In a chairman's aerie aloof above Los Angeles, there's a shelf with a sentimental spot for a black, cast-iron, upright Underwood typewriter. Its keys are grimy from half a century of fingertips; ribbon dried to brittle, oil to gum. But in its day it smoked. Press releases headed for Hedda Hopper. Biographies of Prince Sua and his Royal Samoans, and stories for the first issue of Hot Rod magazine.
All written by Robert Petersen.
On the same shelf is a photograph of a new building glittering as only Los Angeles does. Searchlights into space. Limo lines streaking reds, ambers, gold lame and chrome bringing the mayor and millionaires to an opening.
Of the Petersen Automotive Museum.
But Robert Einar Petersen, 68, in the withdrawn way he brings to the few interviews he allows, acknowledges nothing unusual in his transition. Sure, he says, it takes luck and timing to ride a beater of a typewriter to a $15-million piece of your own museum in four decades. But nothing really extraordinary.
And this modest millionaire shrugs, looks aside at any suggestion of something inspirational in his biography--a kid from East L.A. who left Barstow Union High School at 15, scraped plates at Henry Wolverton's Home Cafe for 25 an hour, didn't go to college but became one of America's richest men anyway.
"There is a Horatio Alger award, you know, and they once talked to me about that," he says. "I said no. I don't believe in these things."
He also doesn't believe much in introspection or attempts to intellectualize his successes at publishing, real estate, charter aviation and the toughest slog of all: Life.
"I don't have any profound messages," he says. "I think the best thing is to have an eagerness about everything you do . . . always be involved in some new deal.
"And be ready to take it in the face once in a while."
He confesses no lofty vision, no prefabricated goal to founding and forming Petersen Publishing into a magazine factory of 77 periodicals with 45 million monthly readers. Hot Rod, of course. 'Teen. Motor Trend. Guns & Ammo. Skin Diver and Sassy. All Petersen publications. All solely owned.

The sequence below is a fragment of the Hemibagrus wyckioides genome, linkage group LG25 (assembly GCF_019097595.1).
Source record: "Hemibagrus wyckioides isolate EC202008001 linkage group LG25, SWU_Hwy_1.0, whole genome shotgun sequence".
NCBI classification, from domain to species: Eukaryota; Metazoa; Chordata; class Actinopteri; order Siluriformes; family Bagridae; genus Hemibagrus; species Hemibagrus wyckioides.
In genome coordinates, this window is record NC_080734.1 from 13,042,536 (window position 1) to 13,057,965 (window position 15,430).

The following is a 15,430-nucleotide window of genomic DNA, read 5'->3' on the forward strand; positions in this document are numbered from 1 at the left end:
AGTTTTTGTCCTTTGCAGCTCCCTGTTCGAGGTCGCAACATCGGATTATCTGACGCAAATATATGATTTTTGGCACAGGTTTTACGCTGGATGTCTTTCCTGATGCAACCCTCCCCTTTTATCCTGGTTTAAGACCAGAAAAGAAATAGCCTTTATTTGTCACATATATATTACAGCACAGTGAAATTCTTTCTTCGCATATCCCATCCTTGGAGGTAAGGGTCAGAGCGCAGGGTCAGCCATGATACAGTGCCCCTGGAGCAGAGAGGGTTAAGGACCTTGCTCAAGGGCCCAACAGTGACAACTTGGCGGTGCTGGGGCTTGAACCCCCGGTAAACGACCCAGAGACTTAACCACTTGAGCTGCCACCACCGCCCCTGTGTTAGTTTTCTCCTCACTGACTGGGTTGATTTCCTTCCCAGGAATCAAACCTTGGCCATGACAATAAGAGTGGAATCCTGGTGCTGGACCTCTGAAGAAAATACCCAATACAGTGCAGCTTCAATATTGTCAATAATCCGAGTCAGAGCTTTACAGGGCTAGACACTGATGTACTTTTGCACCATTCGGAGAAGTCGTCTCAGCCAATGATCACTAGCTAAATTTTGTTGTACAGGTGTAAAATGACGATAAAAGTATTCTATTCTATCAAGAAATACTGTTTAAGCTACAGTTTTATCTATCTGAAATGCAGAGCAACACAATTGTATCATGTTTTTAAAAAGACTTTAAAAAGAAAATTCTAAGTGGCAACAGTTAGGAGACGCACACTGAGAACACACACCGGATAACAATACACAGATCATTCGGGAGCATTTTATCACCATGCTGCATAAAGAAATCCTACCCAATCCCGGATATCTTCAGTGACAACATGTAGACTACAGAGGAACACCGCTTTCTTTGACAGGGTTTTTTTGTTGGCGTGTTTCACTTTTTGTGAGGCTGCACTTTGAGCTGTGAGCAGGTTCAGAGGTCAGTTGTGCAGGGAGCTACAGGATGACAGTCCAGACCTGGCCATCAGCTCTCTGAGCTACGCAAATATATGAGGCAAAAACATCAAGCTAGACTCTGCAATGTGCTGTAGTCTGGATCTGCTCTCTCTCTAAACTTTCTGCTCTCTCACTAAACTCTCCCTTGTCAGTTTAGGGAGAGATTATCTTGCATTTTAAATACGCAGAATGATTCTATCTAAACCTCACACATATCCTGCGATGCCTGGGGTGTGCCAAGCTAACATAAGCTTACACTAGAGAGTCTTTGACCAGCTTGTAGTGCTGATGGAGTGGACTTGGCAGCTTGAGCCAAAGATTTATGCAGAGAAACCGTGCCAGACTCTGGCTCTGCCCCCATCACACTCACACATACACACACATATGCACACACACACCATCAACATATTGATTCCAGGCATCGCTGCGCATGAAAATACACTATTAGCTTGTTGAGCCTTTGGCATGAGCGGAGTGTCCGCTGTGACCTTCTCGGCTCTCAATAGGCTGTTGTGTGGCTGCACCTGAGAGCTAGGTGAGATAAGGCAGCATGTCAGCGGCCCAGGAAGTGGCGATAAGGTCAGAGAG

Again the understatement: "About the only secret is catching [a trend] while it's growing, and get in fast. When it starts slowing, get out. But there's no magic thing, a lot is guesswork."
He is quietly satisfied with the $42-million Petersen Building, a 20-story editorial central for the magazines and new to Wilshire Boulevard. And Petersen Aviation, which chartered jets to a campaigning Bill Clinton, a serving Pete Wilson, a trysting Whoopi Goldberg and a fleeing Hugh Grant.
He scuba-dives off Fiji with Cousteau. After Peter Ueberroth insisted, Petersen agreed to be commissioner of shooting events for the 1984 Olympics. He is a denizen of Old Hollywood--long-term friend of Hugh O'Brian and Debbie Reynolds--who threw one of the last free-flowing chili parties closing Chasen's.
Maybe more remarkable for Petersen's rich environment and accompanying temptations: He has been married only once, to model Margie McCall for 32 years.
This very ordinary Petersen cherishes 40-year friendships and has a dozen. He talks more about collecting Colt firearms than gathering money. His escapes are wildlife art, fine automobiles, target shooting two-inch groups, and cruising his 65-foot Tollycraft to Avalon.
Also the view from his penthouse office.
Because on a clear day, panning right from the Pacific across the Hollywood sign to East Los Angeles, he sees everything he was.
Over there, on Melrose, was his one-room apartment that trebled as an office and after-work beer joint. The couch made into a bed and he would "get up in the morning, pull the thing up, the secretary would come in and that would be our office."
See the red billboard? Olympic and La Cienega, site of a second office where Petersen auditioned staff for a motorcycle magazine.
"We'd have them ride around the service station," he remembers. "If they made two laps, they were hired. Once in a while someone wiped out the pumps."
There, on Hollywood Boulevard, next to what used to be Grauman's Chinese. That's where Petersen opened Hollywood Motorama museum. And on Sunset, the KTLA studios where he helped produce the nation's first television car program, "featuring Roy Maypole, live from the alley."
There was no Petersen Publishing in those days, just Hot Rod Inc., which evolved into Motor Trend Inc. Even in those late '50s, the magazines were doing well and Petersen's success earned a visit from his old high school principal, the late Vincent B. Claypool.
"I'll never forget him," remembers the publisher. "He stuck out his hand and said: 'I knew you'd be the No. 1 guy, I always knew you'd make it.' "
Petersen ordered Claypool out of his office.
What he had never forgotten was leaving Barstow Union High and hearing Claypool tell final assembly that Bob Petersen was one student least likely to succeed.